The first section we went to is Zona Del Panta which is accessed before the village of Margalef and has 40 crags with more unexplored rock than the eye can see!!! There is also a "free" camping area which has stone built BBQ's and running water and if your lucky you'll meet some amazing spanish folk who provide food and vino and toast to "sex, booze & rock n roll". From here you can walk to all of the crags in this zone, including El Labatori which hosts th famous first round first minute. This crag is short, steep and hard - a good work out. If you fancy some longer routes, head up to Raco De Les Espadelles. This is an amazingly long crag with a huge mixture of grades and styles - Margalef is pocked filled but its not dull!!
The 2nd sector is Zona Ermita Sant Salvador, which is just to the side of Margalef village. This has another 10 crags = amazing! One of the largest being Raco De La Finestra. This crag has a mixture of orange and grey limestone and is worth a visit. We were lucky enough to catch big up productions filming Sharma on his latest project - very inspiring!
The thing about Spain is - Siestas exist - they are real. Margalef has a few cafes and resteraunts and one small shop - open 6pm - 8pm - yup for 2 hours only! Don't expect anything before 6pm in Spain!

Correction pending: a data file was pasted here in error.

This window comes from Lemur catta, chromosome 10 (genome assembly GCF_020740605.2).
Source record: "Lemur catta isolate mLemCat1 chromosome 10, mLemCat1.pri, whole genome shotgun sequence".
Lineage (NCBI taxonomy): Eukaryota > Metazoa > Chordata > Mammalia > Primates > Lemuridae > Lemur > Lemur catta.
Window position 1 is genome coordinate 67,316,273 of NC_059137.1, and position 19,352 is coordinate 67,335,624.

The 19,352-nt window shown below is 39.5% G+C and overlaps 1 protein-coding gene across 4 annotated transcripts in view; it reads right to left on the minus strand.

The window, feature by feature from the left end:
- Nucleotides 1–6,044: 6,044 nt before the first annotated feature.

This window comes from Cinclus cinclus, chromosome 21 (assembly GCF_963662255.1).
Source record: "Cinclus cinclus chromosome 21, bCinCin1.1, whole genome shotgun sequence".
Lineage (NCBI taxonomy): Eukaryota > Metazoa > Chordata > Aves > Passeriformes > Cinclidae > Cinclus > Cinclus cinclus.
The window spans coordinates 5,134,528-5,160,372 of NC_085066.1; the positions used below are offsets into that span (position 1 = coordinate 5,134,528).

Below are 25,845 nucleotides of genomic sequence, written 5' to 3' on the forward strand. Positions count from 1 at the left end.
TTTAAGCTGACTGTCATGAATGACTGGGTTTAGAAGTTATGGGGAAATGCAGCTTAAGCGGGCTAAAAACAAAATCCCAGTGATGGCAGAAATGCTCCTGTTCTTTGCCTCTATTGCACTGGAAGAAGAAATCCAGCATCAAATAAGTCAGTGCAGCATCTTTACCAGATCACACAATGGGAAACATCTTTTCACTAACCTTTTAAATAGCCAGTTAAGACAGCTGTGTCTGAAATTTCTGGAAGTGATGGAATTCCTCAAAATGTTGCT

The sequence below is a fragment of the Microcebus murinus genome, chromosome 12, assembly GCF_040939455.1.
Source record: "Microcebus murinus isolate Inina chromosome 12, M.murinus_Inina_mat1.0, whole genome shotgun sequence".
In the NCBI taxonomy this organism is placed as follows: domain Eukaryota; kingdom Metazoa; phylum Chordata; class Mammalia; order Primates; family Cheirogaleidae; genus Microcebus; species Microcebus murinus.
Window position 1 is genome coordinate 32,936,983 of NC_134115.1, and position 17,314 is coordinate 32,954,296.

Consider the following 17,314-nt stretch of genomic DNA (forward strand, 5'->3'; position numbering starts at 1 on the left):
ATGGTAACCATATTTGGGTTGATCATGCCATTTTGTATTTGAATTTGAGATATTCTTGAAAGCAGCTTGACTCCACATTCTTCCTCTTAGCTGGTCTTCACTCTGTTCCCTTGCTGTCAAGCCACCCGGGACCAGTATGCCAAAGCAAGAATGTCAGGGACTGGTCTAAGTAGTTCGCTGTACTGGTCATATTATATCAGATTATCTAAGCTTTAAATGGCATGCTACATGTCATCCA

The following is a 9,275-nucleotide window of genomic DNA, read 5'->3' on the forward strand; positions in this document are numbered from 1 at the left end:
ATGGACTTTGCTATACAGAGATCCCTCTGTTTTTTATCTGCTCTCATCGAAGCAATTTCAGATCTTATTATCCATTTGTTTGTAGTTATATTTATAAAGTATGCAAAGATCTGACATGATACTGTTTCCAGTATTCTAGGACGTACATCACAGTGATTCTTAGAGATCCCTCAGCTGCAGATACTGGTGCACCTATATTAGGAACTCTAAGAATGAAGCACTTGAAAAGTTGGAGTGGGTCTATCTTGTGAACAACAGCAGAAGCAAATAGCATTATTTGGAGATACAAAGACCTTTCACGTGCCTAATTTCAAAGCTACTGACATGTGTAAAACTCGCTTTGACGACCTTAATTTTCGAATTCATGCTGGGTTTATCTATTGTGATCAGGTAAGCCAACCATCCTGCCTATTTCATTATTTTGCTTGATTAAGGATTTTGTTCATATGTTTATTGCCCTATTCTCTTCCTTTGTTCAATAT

What I want to share with you now are goals, how to use them and how to over come seemingly impossible things. I've had a lot of time to think during this trip and to explore how I send my projects - what works and what doesnt.
When I pick a route I want to do, it has to be visually appealing. It has to be a clear line with some stand out features. Its important that I love the look of it (goodness knows how long I am going to be spending staring at it!!). I spend some time looking at the route from the ground, can I spot potentially hard moves/rests/specific features? Then I split the route up in my head, it might be a boulder problem to start, then a rest etc. Rather than looking at the chains as being the goal, I use the sections as my goals "If I can get to that rest I have a good chance of doing the next section" etc.
Then you have to commit and move. Sometimes things work out well, if not, now is your chance to improve and learn. Use your time on the wall to gather your beta and split your route up into the sections / short goals. If you've come off at the first bolt - dont dispare - you have so much room for improvement"
If you are struggling at a certain point, sometimes what works for me is to walk away from the route for a day, visualise where I was stuck and if there was anything I was missing. Banging your head against a brick wall can block your imagination from being able to figure out the moves.
Return to your route, rested and fresh - if you have your beta go for it - keep trying! If you don't complete the route, but have made progress - use it as a positive and keep working at it until it goes - it will go.
Having a positive attitude make a significant different and allows you to unlock what at first seems impossible! If anyone has any other methods - I'd be keen to try them!
The weather has warmed up here - and with the free camping, van life has been sweet - safe to say I am not missing UK life yet. With tendons screaming, its time for us to move on in search of some physical climbing.